Firstly, some preliminary concepts. Modular mathematics is a conceptual extension (and a numerical restriction) of normal Integer addition and multiplication. All the normal rules of adding and multiplying Integers still apply, but once you get an answer larger than a certain number (called your modulus, let's say 12), you subtract your modulus (12) until you end up with a remainder that is smaller. (If we have a negative number, we add 12's until we end up with something positive).

We then say that we have our answer, mod 12.

Here's some examples:

$
4 + 9 = 13 = 1 \text{ mod }12 $

$
8 \times 7 = 56 = 56 – 4 \times 12 = 8 \text{ mod } 12 $

Another name for this type of mathematics is “Clock Mathematics”, because on an analogue clock, if you treat the 12 as a 0, once you go past 12 noon or midnight, you start over at 0 o'clock.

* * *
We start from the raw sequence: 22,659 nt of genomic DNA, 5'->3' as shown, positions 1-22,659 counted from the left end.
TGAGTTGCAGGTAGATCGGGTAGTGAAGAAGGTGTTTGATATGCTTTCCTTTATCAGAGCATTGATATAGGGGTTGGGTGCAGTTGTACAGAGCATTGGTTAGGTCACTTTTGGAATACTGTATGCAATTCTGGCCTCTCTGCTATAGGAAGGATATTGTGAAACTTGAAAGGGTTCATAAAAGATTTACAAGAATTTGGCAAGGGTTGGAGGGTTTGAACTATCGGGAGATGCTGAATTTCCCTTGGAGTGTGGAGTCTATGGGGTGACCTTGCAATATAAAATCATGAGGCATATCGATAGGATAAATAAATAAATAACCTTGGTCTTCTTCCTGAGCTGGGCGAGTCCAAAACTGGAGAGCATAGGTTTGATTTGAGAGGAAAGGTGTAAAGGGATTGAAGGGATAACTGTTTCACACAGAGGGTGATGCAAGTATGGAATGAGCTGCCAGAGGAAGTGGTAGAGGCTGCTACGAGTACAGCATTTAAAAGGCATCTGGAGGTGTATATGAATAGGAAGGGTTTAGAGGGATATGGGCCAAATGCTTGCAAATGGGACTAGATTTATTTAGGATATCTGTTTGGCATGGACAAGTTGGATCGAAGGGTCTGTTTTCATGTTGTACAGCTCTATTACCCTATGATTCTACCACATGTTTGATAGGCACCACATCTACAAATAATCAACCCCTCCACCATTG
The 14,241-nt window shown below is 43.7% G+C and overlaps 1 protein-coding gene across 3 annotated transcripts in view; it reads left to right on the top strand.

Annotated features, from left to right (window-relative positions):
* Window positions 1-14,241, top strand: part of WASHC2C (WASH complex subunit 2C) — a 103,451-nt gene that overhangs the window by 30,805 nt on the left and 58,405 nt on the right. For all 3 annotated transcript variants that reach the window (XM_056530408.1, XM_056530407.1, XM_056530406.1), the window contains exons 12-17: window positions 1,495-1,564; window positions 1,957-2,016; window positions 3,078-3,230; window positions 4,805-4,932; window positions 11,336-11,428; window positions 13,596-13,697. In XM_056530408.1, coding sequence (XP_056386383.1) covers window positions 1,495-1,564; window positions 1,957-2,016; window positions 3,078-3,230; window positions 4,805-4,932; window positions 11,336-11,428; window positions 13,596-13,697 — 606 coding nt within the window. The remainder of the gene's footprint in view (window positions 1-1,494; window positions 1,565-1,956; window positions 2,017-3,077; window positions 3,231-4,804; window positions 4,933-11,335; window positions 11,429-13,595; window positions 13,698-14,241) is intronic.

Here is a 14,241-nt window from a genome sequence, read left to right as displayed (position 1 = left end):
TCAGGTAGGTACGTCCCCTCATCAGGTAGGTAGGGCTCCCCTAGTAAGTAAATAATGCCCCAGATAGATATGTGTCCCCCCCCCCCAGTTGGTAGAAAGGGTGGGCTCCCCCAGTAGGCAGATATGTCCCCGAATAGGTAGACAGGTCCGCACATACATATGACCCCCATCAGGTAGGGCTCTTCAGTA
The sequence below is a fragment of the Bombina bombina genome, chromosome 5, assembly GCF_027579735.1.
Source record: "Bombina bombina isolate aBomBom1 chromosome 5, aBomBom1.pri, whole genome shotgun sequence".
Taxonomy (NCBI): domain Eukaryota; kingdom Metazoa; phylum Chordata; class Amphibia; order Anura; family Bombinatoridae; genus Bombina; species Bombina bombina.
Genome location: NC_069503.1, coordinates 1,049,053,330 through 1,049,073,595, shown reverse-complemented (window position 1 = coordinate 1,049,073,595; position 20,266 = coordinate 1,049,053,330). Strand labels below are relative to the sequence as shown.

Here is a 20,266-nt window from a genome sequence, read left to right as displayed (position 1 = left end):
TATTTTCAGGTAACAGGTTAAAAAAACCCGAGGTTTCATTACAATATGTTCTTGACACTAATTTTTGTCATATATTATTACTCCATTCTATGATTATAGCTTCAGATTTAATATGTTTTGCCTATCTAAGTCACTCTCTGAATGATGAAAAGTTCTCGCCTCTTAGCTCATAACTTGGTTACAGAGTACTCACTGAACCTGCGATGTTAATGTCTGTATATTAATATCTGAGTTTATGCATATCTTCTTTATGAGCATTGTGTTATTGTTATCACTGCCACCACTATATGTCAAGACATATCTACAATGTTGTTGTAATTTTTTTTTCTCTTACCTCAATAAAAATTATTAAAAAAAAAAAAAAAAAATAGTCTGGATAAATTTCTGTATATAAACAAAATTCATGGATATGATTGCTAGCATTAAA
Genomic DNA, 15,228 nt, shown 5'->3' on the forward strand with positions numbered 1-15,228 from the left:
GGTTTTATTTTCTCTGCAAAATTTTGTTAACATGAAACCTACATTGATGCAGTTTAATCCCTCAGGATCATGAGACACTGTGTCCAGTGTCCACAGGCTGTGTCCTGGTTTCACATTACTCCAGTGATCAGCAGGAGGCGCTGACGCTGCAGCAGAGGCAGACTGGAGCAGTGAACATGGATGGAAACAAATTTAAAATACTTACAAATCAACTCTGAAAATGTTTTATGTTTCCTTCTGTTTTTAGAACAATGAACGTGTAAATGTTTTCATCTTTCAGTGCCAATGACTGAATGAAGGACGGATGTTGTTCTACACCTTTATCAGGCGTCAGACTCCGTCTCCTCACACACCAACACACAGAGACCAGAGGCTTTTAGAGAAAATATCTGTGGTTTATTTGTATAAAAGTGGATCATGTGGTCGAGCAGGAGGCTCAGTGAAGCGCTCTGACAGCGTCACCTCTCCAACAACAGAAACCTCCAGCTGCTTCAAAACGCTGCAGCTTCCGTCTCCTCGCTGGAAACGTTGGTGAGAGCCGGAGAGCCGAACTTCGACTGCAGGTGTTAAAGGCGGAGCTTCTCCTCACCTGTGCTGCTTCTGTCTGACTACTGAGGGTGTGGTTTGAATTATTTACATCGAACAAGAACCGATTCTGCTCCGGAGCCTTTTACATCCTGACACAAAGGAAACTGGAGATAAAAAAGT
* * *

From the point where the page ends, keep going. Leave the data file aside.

The cool thing is that we can have additive and multiplicative inverses (think subtraction and division) in this system, that are also Integers. Once you've limited yourself to numbers less than 12 (or 8 or 7 or whatever number you decide to mod by), you no longer need fractions or negative numbers to do subtraction or division.

### Additive Inverse (Modulo 10)

$
8 + a = 0 \text{ mod } 10 $

$
a = -8 \text { mod } 10 $

$
a = -8 + 10 \text{ mod } 10 $

$
a = 2 \text{ mod } 10 $

$
8 + 2 = 10 = 0 \text{ mod } 10 $

### Multiplicative Inverse (Modulo 10)

$
3 \times a = 1 \text{ mod } 10 $

$
3 \times a = 10 + 10 + 1 \text{ mod } 10 $

$
3 \times a = 21 \text{ mod } 10 $

$
a = 21/3 \text{ mod } 10 $

$
a = 7 $

$
3 \times 7 = 21 = 1 \text{ mod } 10 $

Back to the story. My students were calculating the multiplicative inverses of the Integers, modulo 10, and one student pointed out that you could ignore multiples of 2, because there was no way you could multiply an even number by anything, divide by 10 and get a

__. Effectively you were looking for a multiple of two that was__

**remainder of 1**__.__

**odd**I realised that this also applied to multiples of 5. Since anything multiplied by 5 mod 10 would give you either 5 or 0, 5 didn't have an inverse in this case.

And that made Euler's totient function a hell of a lot clearer.

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